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Did The CMA Awards Really Scrub Beyoncé And The Dixie Chicks From Social Media?

Bey crushed her performance, so why won't the CMA say her name?

Beyoncé and the Dixie Chicks slayed their extra-twangy performance of “Daddy Lessons” at last night’s CMA Awards, but good luck finding footage of it (or, uh, almost any mention of it) on the awards show’s social accounts.

In a super puzzling void in the Country Music Association’s online coverage of the show, the most talked-about performance of the night is nearly nowhere to be seen. Beyoncé and the Dixie Chicks are absent from the “performers and presenters” section of CMA’s website, and there’s no mention of them in the show’s recap. What’s more, a tweet sent out by CMA’s official Twitter handle prior to the show was mysteriously deleted.

After speculation started spreading this afternoon that the CMA was actively scrubbing posts about Beyoncé and the Chicks from its online coverage, the association suddenly started to include more photos of them in recent posts. Hmm ... curious timing, eh?

The above post, for example, comes only after TMZ reported that CMA posts referencing Beyoncé and the Chicks’ performance were removed because of racist backlash. That’s a big claim to prove, but one look through CMA’s Facebook comments and Twitter mentions will confirm there are plenty of fans out there who are angry about a Black Lives Matter–supporting pop star performing on one of country’s biggest stages. (Naturally, it didn’t take long for the Beyhive to retaliate by flooding CMA’s social posts with bee and lemon emojis — would you expect anything less?)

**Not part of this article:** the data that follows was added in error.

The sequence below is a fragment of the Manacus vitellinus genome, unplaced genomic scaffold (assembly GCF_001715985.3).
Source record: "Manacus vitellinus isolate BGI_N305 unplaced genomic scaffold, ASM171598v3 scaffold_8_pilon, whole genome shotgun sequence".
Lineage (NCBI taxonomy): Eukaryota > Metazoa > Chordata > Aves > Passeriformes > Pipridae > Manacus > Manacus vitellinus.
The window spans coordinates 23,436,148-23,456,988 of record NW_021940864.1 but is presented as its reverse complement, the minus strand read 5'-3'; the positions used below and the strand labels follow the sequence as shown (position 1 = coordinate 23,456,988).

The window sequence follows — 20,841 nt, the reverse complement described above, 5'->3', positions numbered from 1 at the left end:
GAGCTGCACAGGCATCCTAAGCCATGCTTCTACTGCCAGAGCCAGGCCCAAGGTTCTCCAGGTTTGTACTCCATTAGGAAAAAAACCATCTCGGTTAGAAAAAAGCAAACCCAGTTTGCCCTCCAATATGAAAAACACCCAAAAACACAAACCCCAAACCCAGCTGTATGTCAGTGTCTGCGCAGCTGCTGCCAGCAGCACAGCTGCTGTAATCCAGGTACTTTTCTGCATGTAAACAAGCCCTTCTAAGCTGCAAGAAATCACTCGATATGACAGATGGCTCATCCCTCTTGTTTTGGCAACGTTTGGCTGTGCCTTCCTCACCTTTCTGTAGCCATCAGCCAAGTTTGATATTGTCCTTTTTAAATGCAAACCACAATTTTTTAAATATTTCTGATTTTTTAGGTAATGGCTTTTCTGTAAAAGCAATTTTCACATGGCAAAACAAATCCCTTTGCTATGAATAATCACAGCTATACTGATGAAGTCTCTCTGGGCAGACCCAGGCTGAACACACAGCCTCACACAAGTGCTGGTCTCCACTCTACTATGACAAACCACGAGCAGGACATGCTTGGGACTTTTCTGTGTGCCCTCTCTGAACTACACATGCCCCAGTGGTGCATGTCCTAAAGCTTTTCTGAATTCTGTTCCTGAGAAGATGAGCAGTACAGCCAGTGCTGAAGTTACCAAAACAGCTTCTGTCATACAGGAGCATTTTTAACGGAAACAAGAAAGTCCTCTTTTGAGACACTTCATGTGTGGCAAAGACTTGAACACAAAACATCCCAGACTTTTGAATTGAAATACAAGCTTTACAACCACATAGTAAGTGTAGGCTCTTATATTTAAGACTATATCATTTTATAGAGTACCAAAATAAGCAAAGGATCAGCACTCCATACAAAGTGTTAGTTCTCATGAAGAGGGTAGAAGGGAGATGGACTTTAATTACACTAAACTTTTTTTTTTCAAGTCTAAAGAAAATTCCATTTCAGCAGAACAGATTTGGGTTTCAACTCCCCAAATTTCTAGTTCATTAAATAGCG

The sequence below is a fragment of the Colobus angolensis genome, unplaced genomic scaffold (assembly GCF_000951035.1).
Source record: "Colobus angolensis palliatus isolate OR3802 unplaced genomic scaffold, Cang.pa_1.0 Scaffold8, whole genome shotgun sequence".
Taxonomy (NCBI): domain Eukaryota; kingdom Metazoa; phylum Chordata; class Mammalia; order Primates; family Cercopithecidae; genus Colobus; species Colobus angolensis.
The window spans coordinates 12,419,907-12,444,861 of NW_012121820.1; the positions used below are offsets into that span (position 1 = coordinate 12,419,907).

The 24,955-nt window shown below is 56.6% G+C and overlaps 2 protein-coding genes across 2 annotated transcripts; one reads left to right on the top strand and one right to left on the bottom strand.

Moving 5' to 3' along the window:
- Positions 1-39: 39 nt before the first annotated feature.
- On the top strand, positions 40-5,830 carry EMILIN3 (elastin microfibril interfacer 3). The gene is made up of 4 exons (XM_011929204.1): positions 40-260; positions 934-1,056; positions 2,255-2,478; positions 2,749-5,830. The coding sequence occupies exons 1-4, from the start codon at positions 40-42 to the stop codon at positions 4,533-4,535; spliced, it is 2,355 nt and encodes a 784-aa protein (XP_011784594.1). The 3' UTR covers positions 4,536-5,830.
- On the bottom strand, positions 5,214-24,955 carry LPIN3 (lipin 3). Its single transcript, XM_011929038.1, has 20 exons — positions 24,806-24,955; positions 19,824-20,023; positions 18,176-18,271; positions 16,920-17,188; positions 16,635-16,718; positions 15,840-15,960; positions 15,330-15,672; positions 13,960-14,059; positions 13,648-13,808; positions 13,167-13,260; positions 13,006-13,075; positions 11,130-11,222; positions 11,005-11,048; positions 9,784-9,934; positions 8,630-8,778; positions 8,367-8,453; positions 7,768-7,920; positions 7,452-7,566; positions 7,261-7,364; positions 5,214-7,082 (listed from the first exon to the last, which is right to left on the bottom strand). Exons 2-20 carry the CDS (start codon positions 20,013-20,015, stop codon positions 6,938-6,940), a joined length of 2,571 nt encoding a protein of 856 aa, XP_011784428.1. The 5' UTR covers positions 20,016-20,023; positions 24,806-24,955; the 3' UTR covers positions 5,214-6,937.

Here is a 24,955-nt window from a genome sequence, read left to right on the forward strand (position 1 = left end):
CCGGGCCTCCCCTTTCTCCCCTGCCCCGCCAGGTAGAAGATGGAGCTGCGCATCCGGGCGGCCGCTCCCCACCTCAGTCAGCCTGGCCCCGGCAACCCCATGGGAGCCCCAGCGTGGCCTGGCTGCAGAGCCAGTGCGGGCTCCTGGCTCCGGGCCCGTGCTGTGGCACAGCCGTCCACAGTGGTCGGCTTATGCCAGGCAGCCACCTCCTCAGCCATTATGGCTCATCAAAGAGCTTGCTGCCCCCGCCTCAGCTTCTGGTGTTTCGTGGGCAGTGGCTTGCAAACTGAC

On Thursday evening, the CMA responded to the controversy in a statement to Billboard, saying it only removed a snippet of the performance because of a publishing rights issue.

“CMA has not erased any mentions of Beyoncé’s performance on the CMA Awards,” the statement reads. “In advance of the broadcast, CMA removed a five-second promotional clip from ABC.com and CMA’s Facebook page. The promo was unapproved and CMA removed it prior to the broadcast. Beyoncé’s performance with Dixie Chicks was a highlight of the evening and we are continuing to share the amazing full-length performance clip via our official social channels.”

In a New York Times interview, the chief executive of the CMA, Sarah Trahern, said that the clip was removed because "Beyoncé's team hadn’t approved that.” Trahern further claimed that social media posts about the performance were limited because Bey provided her own photographer for the show, and the singer had only approved one official live video of the song on ABC’s website.

Beyoncé, for her part, has remained mum on the whole scandal, but the Chicks offered up a message on Twitter about drowning out “the hate.”